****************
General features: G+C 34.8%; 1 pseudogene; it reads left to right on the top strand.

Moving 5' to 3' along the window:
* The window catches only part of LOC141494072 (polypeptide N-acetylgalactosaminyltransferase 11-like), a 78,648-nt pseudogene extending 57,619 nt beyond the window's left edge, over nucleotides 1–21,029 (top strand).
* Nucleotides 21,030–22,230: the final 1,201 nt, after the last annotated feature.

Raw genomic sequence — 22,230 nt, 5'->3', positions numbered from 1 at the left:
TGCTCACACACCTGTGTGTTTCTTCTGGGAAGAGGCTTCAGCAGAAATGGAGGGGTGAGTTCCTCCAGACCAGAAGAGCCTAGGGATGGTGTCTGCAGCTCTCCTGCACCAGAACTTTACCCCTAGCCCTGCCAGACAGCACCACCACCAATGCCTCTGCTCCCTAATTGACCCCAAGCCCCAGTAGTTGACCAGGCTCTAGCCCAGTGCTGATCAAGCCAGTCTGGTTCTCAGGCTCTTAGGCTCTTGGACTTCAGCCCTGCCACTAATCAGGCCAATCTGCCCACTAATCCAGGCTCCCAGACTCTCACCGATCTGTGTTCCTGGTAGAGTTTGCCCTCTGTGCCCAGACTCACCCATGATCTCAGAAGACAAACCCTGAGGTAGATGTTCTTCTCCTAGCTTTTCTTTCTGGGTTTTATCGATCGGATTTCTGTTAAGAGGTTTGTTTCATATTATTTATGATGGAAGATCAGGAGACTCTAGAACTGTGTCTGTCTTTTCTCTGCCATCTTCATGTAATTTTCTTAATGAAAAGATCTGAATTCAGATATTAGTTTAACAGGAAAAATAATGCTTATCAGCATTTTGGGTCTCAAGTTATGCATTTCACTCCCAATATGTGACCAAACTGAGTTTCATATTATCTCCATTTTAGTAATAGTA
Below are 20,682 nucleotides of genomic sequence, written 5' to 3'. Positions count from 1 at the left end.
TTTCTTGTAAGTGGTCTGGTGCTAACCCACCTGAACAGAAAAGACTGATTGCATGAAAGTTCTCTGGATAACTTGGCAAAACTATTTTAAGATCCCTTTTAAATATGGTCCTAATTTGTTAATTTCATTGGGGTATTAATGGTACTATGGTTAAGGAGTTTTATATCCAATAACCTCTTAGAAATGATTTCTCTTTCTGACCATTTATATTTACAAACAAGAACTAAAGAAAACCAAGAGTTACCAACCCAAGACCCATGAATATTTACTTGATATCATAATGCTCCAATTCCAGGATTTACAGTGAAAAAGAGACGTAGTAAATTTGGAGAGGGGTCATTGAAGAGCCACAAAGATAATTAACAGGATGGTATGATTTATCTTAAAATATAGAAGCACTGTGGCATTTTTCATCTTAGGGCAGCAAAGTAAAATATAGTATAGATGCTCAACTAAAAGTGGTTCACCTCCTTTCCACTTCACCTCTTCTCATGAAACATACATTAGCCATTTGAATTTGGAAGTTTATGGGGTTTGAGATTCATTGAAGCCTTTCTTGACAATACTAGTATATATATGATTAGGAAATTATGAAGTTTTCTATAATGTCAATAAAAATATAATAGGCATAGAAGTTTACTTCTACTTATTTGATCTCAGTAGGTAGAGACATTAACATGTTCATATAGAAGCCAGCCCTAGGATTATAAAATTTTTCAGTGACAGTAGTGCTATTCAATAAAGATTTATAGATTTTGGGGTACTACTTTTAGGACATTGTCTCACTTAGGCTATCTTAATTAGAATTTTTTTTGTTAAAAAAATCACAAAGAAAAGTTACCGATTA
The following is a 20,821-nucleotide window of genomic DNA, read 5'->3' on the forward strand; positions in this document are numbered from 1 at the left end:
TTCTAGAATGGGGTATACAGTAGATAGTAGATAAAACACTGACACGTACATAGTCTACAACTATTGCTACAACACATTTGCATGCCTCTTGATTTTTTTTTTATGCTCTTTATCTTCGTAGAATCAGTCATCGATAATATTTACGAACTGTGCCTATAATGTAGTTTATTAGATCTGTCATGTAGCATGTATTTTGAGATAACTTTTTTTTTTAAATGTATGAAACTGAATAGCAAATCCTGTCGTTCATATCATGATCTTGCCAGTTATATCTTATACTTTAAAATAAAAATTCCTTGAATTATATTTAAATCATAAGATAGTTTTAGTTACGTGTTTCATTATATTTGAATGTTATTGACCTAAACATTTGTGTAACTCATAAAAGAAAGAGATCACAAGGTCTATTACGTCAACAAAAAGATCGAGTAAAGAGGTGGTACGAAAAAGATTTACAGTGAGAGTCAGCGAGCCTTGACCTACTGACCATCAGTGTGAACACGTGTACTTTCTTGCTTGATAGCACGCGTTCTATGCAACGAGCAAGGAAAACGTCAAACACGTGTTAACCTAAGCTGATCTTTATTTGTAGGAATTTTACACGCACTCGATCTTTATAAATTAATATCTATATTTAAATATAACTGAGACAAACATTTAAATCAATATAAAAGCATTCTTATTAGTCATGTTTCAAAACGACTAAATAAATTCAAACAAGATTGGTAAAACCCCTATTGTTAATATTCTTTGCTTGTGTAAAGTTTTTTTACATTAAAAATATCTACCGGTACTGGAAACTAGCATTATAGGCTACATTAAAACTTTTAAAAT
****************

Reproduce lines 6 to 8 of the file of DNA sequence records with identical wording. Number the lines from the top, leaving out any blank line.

TGCTCACACACCTGTGTGTTTCTTCTGGGAAGAGGCTTCAGCAGAAATGGAGGGGTGAGTTCCTCCAGACCAGAAGAGCCTAGGGATGGTGTCTGCAGCTCTCCTGCACCAGAACTTTACCCCTAGCCCTGCCAGACAGCACCACCACCAATGCCTCTGCTCCCTAATTGACCCCAAGCCCCAGTAGTTGACCAGGCTCTAGCCCAGTGCTGATCAAGCCAGTCTGGTTCTCAGGCTCTTAGGCTCTTGGACTTCAGCCCTGCCACTAATCAGGCCAATCTGCCCACTAATCCAGGCTCCCAGACTCTCACCGATCTGTGTTCCTGGTAGAGTTTGCCCTCTGTGCCCAGACTCACCCATGATCTCAGAAGACAAACCCTGAGGTAGATGTTCTTCTCCTAGCTTTTCTTTCTGGGTTTTATCGATCGGATTTCTGTTAAGAGGTTTGTTTCATATTATTTATGATGGAAGATCAGGAGACTCTAGAACTGTGTCTGTCTTTTCTCTGCCATCTTCATGTAATTTTCTTAATGAAAAGATCTGAATTCAGATATTAGTTTAACAGGAAAAATAATGCTTATCAGCATTTTGGGTCTCAAGTTATGCATTTCACTCCCAATATGTGACCAAACTGAGTTTCATATTATCTCCATTTTAGTAATAGTA
Below are 20,682 nucleotides of genomic sequence, written 5' to 3'. Positions count from 1 at the left end.
TTTCTTGTAAGTGGTCTGGTGCTAACCCACCTGAACAGAAAAGACTGATTGCATGAAAGTTCTCTGGATAACTTGGCAAAACTATTTTAAGATCCCTTTTAAATATGGTCCTAATTTGTTAATTTCATTGGGGTATTAATGGTACTATGGTTAAGGAGTTTTATATCCAATAACCTCTTAGAAATGATTTCTCTTTCTGACCATTTATATTTACAAACAAGAACTAAAGAAAACCAAGAGTTACCAACCCAAGACCCATGAATATTTACTTGATATCATAATGCTCCAATTCCAGGATTTACAGTGAAAAAGAGACGTAGTAAATTTGGAGAGGGGTCATTGAAGAGCCACAAAGATAATTAACAGGATGGTATGATTTATCTTAAAATATAGAAGCACTGTGGCATTTTTCATCTTAGGGCAGCAAAGTAAAATATAGTATAGATGCTCAACTAAAAGTGGTTCACCTCCTTTCCACTTCACCTCTTCTCATGAAACATACATTAGCCATTTGAATTTGGAAGTTTATGGGGTTTGAGATTCATTGAAGCCTTTCTTGACAATACTAGTATATATATGATTAGGAAATTATGAAGTTTTCTATAATGTCAATAAAAATATAATAGGCATAGAAGTTTACTTCTACTTATTTGATCTCAGTAGGTAGAGACATTAACATGTTCATATAGAAGCCAGCCCTAGGATTATAAAATTTTTCAGTGACAGTAGTGCTATTCAATAAAGATTTATAGATTTTGGGGTACTACTTTTAGGACATTGTCTCACTTAGGCTATCTTAATTAGAATTTTTTTTGTTAAAAAAATCACAAAGAAAAGTTACCGATTA